New enrollment in Maryland's prepaid college plan has fallen well short of expectations, possibly because of price increases and concerns about the plan's long-term health, officials said yesterday.
During the four-month enrollment period that ended March 18, the plan opened 2,319 new accounts, down from about 3,400 during the fourth-month open-enrollment period a year ago and far shy of plan administrators' goal of 3,500.
"Obviously, we are watching it with some concern," said Nancy K. Kopp, state treasurer and chairwoman of the plan's board.
The declining enrollment in Maryland's plan is occurring as "prepaid plans in many cases have enjoyed a resurgence as tuition at public [colleges] has gone up so steeply," said Joseph F. Hurley, founder of Savingforcollege.com.
Price increases in Maryland's plan are likely to blame, Hurley said. The price of prepaid contracts went up as much as 10.8 percent this enrollment period, after increases of as much as 27 percent and 30 percent in the two previous enrollment periods.
"It's still a lot less than if you waited until the child was ready to go to college," said Joan E. Marshall, executive director of the College Savings Plans of Maryland, which administers the prepaid plan.
The seven-year-old plan may also be feeling competition from the Maryland College Investment Plan, a newer program managed for the state by T. Rowe Price Associates, Hurley said.
Assets in the College Investment Plan reached $728.8 million at the end of February, more than double the $332.5 million in the prepaid plan.
The Maryland Prepaid College Trust allows families to lock in the price of future tuition and fees at Maryland public colleges by paying in advance. Money also can be withdrawn to use at private colleges or out-of-state schools.
The College Investment Plan works more like a 401(k), where families choose among a pre-selected group of investment portfolios, and the amount of money they end up with for college depends on the returns.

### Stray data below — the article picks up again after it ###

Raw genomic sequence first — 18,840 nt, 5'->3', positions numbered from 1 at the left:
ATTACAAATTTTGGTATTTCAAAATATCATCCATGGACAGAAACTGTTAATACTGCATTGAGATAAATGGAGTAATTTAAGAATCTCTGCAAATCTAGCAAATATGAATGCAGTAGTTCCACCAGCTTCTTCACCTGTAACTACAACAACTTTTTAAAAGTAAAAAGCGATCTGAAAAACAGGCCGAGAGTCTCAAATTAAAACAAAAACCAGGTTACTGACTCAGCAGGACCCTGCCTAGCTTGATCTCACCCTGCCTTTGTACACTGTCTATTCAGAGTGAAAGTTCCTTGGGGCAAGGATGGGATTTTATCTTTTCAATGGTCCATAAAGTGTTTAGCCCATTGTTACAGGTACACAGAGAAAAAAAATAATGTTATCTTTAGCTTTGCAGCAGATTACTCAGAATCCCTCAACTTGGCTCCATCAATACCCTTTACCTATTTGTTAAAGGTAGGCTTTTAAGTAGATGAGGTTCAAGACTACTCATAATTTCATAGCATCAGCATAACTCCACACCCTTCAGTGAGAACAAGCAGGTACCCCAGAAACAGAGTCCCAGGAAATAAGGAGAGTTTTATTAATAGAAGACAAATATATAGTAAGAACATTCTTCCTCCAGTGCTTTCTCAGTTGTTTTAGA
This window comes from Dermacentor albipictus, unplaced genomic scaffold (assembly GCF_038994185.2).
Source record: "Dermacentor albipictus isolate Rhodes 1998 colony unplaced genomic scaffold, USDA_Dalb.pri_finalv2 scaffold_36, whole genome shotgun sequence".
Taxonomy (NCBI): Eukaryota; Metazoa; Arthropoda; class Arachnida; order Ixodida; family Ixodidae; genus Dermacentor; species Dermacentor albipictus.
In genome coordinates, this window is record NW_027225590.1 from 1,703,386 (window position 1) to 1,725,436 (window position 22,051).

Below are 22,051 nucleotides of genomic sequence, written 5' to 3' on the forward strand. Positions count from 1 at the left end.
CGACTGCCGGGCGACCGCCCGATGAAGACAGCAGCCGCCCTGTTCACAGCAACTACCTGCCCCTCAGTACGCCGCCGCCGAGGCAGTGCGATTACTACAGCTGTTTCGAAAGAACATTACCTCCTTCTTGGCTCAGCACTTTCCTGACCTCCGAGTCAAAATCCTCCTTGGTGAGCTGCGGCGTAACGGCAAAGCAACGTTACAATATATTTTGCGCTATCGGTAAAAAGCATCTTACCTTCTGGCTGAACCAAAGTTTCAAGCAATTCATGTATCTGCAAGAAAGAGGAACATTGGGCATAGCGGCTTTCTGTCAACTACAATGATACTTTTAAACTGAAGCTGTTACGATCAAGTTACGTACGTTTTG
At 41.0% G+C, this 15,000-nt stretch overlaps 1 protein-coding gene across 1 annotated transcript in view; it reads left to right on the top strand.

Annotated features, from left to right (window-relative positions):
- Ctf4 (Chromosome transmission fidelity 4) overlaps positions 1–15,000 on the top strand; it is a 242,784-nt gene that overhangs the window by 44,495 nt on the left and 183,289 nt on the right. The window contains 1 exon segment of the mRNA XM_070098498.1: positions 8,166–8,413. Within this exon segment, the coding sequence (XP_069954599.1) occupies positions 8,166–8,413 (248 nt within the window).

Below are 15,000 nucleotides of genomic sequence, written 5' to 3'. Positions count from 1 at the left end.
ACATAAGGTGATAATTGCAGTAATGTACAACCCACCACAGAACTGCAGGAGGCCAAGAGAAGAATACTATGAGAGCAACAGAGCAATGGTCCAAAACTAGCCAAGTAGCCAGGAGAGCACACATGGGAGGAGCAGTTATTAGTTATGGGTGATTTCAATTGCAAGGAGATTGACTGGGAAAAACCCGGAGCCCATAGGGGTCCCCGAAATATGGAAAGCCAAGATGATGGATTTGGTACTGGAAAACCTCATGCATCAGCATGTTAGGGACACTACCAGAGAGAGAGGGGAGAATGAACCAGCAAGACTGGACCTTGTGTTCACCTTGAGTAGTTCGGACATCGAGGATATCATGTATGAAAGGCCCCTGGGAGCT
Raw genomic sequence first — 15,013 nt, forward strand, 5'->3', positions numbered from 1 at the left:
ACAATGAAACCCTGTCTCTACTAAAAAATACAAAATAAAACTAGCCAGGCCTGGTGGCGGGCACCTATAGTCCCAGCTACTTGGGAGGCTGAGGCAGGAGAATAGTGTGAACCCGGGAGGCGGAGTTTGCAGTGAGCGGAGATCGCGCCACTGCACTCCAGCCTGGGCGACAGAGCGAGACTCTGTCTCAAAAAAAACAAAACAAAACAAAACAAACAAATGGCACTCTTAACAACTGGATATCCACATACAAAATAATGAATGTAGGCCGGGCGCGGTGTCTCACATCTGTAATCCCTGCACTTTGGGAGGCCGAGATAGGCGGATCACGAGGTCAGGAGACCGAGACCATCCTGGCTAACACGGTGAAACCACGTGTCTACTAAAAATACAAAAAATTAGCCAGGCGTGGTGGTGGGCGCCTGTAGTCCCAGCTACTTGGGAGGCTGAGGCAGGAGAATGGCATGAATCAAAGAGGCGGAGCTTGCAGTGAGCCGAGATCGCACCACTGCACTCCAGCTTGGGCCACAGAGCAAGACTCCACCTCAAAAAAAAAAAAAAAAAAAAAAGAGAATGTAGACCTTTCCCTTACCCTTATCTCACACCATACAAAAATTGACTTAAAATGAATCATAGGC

The enrollment numbers are preliminary and more accounts are likely to be opened, Kopp said. Parents with infants can enroll in the program at any time, and existing customers can buy additional years of tuition outside the open enrollment period. Because of this, the number of accounts last year ended up about 100 short of the 4,000 goal.
Kopp said enrollment might have been hurt by news of the plan's growing long-term deficit and publicity about problems with prepaid plans in other states.
Just before the start of open enrollment in November, the Maryland Prepaid plan announced that its actuarial deficit - the projected shortfall in meeting future obligations - had risen to $75 million by the end of June.
By the time updated, improved numbers were posted, the enrollment period was nearing its end, Kopp said. Thanks to more modest tuition increases and stronger investment returns, the deficit shrank to $47.4 million at the end of December. Its future liabilities are now 91 percent financed, compared with 85 percent last summer.
"The amount of decline [in enrollment] we see so far does not have a significant impact on our actuarial funding," Kopp said. "But if it were to continue, it would have to be factored in."
Sen. Patrick J. Hogan, a Montgomery County Democrat, said he doesn't believe the deficit was a factor because the state offers a legislative guarantee in the plan.
Under that promise, if the plan falls short of its obligations in any year, the governor is required to put the money in the budget. Only if legislators voted against the funds could families be asked to kick in more cash.
"The main reason the enrollment fell below projections is because of the large increases in tuition, which forces the plan prices up," said Hogan, vice chairman of the Budget and Taxation Committee.
Four years of tuition at a Maryland public college is expected to cost about $109,000 in 2022, Marshall said. The price of a four-year contract for an infant today is a lump sum of $34,347, or $311 a month for 204 months, she said. By buying a prepaid contract, families with an infant today would pay only one-third or one-half of what their future tuition bill is expected to be, she said.
The prepaid plan has long struggled against consumer misconceptions, Marshall said. Families often mistakenly believe that the money can be used only at Maryland public schools. That can discourage participation, she said.
To encourage participation, officials have tried to make the prepaid plan more flexible. Families can now buy one semester's worth of college, rather than having to buy a full year.
Officials also hope to work with hospitals to get prepaid plan information in packets given to parents of newborns, Marshall said.